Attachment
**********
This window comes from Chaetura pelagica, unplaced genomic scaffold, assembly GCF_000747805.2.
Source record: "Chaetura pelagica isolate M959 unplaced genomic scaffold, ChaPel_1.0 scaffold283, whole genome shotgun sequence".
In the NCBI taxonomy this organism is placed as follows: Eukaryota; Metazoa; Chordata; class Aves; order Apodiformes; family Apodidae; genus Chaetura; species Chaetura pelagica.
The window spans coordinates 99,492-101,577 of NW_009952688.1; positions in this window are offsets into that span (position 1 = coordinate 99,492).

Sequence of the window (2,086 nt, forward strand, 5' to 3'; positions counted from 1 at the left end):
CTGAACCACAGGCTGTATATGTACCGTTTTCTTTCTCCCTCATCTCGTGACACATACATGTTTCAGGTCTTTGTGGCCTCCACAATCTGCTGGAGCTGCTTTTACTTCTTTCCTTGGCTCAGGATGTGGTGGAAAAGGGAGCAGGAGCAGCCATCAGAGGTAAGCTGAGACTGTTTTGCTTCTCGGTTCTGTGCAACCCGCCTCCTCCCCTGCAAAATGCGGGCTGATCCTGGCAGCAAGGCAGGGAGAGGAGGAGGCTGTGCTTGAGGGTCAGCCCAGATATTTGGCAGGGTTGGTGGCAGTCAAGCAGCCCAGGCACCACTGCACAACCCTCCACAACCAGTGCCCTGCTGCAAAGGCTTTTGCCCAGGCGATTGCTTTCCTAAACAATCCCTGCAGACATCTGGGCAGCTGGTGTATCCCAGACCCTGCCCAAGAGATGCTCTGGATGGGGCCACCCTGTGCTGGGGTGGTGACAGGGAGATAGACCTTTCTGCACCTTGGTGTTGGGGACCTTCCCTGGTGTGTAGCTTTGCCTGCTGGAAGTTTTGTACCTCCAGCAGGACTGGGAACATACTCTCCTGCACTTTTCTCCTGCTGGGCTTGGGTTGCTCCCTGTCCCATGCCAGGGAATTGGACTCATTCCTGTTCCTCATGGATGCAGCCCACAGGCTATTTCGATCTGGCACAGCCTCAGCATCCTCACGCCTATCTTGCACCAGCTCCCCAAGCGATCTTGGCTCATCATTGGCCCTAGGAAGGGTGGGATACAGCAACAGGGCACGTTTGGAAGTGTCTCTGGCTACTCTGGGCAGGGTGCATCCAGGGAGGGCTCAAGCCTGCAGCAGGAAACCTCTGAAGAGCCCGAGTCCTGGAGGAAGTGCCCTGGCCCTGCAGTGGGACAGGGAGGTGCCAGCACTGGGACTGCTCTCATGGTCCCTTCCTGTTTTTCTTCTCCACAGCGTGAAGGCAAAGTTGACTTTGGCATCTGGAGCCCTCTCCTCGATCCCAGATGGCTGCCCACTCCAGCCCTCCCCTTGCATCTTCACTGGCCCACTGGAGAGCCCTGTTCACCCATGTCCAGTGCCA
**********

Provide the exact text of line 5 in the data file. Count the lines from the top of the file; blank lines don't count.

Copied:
Sequence of the window (2,086 nt, forward strand, 5' to 3'; positions counted from 1 at the left end):